Betraying the X-Men, he seemingly murdered Professor X and embarked on a cross-time vendetta to kill the infant Hope Summers and her protector Cable. Along the way, he committed genocide on a massive scale, before being stranded in the future. Currently, Bishop is slated to appear in Astonishing X-Men, presumably hoping to atone for his past atrocities.
12. GREEN ARROW
For years, Oliver Queen acted as the conscience of the Justice League, preventing the team from overstepping their mandate and reminding them to never lose sight of the people they were supposed to be protecting. His liberal political views often conflicted with hardliners like Hawkman and Green Lantern but after the evil Prometheus’ mutilation of his former sidekick Roy Harper and his destruction of Star City (including Harper’s infant daughter, Lian), the Green Arrow decided to take matters into his own hands.
After a fruitless quest to find Prometheus in Justice League: Cry for Justice, Ollie finally tracks him down in his secret lair. Without a word, he unceremoniously puts an arrow through Prometheus’ forehead pinning him to the wall; noting that his quarry never understood that unlike his fellow Leaguers, he’s never really been a hero at heart but has always been a hunter.
During his long superhero career as Daredevil, Matt Murdock has known his fair share of tragedy. Thanks in large part to writers like Roger McKenzie and Frank Miller, Daredevil evolved into something of an antihero over the years, willing to use questionable tactics and increased levels of violence in his quest for justice. During McKenzie’s run he gave the Fixer a fatal heart attack and during Kevin Smith’s divisive “Guardian Devil” storyline, allowed a cancer-ridden Mysterio to commit suicide.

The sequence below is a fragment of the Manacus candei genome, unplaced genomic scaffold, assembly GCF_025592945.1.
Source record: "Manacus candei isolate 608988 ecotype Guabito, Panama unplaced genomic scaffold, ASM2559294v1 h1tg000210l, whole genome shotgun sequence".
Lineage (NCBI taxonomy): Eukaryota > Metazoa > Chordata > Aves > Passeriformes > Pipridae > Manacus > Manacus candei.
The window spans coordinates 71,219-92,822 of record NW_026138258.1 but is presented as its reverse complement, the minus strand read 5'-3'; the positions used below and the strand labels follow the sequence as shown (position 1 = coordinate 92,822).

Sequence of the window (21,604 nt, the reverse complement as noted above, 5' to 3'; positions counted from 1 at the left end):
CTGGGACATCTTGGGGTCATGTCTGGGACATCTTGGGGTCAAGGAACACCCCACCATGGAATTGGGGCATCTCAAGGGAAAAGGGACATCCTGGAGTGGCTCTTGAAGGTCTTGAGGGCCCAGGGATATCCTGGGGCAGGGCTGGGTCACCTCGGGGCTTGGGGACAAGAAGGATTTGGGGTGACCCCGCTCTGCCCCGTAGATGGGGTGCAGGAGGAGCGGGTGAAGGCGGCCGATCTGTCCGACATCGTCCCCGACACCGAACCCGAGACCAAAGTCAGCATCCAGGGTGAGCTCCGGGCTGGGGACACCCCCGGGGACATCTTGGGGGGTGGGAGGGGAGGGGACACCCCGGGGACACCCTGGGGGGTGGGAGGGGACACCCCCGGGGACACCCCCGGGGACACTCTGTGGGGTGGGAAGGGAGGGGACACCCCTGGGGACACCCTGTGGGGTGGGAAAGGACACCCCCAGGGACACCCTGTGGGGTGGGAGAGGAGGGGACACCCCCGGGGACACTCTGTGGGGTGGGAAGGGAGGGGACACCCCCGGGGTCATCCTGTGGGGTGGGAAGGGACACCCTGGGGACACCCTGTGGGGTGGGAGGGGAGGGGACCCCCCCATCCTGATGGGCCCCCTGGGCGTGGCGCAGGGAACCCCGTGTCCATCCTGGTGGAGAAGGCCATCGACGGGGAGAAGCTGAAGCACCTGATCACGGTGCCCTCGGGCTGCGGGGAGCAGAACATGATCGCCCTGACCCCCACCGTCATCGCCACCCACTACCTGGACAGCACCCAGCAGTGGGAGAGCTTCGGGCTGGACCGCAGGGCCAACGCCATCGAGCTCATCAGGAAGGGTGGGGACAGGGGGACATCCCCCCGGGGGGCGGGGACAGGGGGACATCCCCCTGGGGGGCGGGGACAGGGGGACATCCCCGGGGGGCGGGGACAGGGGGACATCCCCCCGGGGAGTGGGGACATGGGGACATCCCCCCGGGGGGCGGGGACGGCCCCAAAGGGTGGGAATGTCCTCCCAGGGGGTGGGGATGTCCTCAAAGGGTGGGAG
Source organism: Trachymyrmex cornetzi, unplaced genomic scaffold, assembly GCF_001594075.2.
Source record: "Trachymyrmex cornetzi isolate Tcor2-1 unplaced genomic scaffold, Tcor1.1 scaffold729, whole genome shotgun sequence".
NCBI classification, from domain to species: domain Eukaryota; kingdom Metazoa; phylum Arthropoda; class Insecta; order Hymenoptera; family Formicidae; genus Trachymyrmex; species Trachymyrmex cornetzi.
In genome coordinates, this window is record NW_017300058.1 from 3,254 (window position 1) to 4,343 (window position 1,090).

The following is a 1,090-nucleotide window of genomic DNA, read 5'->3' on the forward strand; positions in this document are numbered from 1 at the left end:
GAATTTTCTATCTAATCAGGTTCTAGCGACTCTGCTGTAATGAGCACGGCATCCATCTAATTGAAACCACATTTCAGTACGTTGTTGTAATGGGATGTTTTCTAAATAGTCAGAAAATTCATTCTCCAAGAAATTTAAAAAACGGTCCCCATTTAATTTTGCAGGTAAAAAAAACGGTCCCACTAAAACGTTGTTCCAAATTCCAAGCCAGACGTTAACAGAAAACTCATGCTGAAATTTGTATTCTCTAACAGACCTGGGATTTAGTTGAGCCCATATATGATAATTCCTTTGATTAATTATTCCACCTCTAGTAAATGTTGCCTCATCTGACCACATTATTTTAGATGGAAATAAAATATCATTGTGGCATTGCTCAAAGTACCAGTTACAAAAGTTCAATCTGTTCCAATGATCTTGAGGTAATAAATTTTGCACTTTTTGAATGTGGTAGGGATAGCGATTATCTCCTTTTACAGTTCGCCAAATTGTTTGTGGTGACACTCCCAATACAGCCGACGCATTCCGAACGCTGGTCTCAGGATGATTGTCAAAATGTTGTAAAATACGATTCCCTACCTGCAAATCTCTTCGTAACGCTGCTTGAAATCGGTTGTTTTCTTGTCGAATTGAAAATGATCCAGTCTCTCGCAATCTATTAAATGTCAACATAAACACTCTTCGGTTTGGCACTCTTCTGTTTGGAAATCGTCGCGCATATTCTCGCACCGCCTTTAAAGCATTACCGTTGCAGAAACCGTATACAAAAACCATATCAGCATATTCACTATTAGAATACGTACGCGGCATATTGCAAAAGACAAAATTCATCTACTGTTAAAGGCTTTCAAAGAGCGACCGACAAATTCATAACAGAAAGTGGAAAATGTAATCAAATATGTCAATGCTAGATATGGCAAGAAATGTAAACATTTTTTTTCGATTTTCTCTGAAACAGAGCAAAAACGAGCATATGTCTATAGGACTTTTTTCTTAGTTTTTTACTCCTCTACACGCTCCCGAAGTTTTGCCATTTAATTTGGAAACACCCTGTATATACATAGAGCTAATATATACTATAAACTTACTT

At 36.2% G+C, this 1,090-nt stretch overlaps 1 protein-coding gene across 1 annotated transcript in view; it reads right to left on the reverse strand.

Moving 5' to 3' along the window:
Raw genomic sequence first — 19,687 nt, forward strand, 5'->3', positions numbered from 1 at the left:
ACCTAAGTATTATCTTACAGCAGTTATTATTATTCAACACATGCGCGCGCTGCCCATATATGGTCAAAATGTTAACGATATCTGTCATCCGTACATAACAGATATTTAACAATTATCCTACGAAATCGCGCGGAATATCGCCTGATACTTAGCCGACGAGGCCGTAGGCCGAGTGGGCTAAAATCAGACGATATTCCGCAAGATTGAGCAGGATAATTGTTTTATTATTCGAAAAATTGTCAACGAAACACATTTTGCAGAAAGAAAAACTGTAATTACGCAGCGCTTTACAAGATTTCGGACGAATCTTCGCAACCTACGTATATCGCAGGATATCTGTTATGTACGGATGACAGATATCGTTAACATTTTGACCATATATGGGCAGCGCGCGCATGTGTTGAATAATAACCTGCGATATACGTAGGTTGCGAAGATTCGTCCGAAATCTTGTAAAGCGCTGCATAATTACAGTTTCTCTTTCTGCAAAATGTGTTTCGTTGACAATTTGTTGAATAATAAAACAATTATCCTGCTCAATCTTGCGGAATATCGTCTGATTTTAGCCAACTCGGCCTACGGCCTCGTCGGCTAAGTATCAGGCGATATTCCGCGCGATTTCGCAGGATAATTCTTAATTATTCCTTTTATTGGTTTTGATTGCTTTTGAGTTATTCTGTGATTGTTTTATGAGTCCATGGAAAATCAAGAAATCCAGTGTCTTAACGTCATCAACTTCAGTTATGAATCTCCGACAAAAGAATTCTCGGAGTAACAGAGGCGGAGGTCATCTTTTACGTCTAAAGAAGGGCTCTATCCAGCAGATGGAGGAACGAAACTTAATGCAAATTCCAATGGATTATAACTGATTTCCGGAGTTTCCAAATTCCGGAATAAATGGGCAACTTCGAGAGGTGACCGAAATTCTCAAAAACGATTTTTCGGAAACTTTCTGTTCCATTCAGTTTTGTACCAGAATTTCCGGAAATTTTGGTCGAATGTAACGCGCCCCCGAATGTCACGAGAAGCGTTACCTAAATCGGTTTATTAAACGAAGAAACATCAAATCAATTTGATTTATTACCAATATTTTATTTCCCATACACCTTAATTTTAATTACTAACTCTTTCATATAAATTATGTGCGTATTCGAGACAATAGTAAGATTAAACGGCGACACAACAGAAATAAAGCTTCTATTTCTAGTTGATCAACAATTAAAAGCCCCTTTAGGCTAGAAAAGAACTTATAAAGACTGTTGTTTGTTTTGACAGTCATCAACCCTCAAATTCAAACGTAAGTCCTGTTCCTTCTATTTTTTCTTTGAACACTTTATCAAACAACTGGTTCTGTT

However, Daredevil’s most egregious acts occurred during the “Shadowland” crossover event. After assuming leadership of the Hand, Daredevil not only murders his long-time nemesis Bullseye in cold blood, he also attacks his fellow heroes, exhorting his ninja horde to use deadly force if necessary. Although it was later revealed Murdock was possessed by a demon, accounting for his strange behavior, he shouldn’t remain entirely blameless for his bloodthirsty actions.
10. BLACK BOLT
What would you do to save your people? What about your enemy’s son? If your name is Blackagar Boltagon, then you would do anything, up to and including detonating a Terrigen Bomb or two. During “War of Kings,” an Inhuman-led Kree Empire found themselves in an interstellar conflict with the rival Shi’ar Empire, Black Bolt’s insane brother Maximus used his mad genius to create the first Terrigen Bomb. Meant as a universal genetic leveler, Black Bolt detonated the bomb during his final battle with Vulcan and tore a hole in time and space.
If that wasn’t evil enough, Black Bolt detonated a second T-Bomb during “Infinity,” when Thanos attempted to force the Inhumans into handing over his illegitimate son Thane. Rather than give the child up, Black Bolt detonated the bomb sending the Terrigen Mists into Earth’s atmosphere, an act that would eventually lead to war between the Inhumans and the planet’s population of mutants.
9. JUSTICE LEAGUE
As DC Comics’ premiere superhero team, the Justice League is held to a higher moral standard than most other groups. It’s in the name, right? They stand for justice above all else. However, nobody’s perfect, a fact that became abundantly clear during Identity Crisis, which saw the League compromise its core values as they never had before. In one of the most controversial JLA stories in history, creators Brad Meltzer and Rags Morales uncorked a plot that would have fans debating its canonicity for years to come.